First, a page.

Before looking forward to the future of evangelical engagement in the political realm, I want to look back at the trajectory of your career, and how it reflects the fact that there has already been significant change in the way Christians approach politics. When you left Trinity Evangelical Divinity School and founded The Post-American in 1971, the discourse on faith and politics was quite different from today. What did you set out to accomplish?
The evangelical world in which I was raised was almost completely disengaged from the world. There was no concern, really, for any social or moral issues. Not the war in Vietnam, economic poverty, or even abortion. It was about Christian piety, about "me and the Lord." When I was 14 years old, an Elder in my church said, "You have to understand, Jim, that Christianity has nothing to do with racism. That's political. Our faith is personal."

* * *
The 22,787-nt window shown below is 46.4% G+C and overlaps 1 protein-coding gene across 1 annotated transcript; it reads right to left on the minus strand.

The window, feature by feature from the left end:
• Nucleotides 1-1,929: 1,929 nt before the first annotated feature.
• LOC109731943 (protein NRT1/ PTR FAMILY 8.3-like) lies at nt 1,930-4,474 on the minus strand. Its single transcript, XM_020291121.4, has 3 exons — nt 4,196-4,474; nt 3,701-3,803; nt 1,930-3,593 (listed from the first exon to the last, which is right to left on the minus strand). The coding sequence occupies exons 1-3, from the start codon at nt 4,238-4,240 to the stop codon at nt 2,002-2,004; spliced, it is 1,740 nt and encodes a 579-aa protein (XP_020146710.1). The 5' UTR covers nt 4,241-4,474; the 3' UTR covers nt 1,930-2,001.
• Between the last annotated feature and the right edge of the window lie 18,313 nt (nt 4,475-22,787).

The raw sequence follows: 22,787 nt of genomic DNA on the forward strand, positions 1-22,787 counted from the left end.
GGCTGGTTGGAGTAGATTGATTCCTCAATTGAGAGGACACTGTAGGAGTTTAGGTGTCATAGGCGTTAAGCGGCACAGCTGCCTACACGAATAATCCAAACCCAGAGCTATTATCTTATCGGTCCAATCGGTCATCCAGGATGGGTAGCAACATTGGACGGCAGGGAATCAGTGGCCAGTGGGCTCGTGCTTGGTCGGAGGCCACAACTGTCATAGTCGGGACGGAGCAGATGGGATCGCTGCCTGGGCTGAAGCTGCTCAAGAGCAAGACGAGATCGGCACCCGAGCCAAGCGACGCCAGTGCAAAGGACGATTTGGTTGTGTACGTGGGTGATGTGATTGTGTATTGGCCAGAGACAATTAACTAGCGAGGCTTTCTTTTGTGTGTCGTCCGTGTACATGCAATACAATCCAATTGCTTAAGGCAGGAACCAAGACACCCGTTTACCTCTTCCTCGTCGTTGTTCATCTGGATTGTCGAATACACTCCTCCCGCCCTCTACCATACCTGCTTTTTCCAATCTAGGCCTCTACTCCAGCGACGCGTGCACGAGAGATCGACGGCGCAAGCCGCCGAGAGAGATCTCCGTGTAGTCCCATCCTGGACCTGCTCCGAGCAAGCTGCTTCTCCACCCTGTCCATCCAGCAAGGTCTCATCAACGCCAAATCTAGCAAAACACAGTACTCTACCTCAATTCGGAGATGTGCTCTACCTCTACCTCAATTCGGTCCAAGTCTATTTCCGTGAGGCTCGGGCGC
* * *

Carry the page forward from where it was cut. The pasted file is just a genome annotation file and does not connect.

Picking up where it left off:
So the first thing we tried to do was say no, "God so loved the world." It's not just me and the Lord. The story is bigger than that. It's about God wanting to change the whole world, and us with it. Thus the language I often use is that God is personal but never private. We have a personal faith in a God who cares about public life. The Chicago Declaration of Evangelical Social Concern was a good expression of that. This is not just about our private lives, but about our relation to the world. That has now fundamentally changed. New generations of evangelicals really wouldn't think to make their faith just private now. It's about the world and what God wants for the world.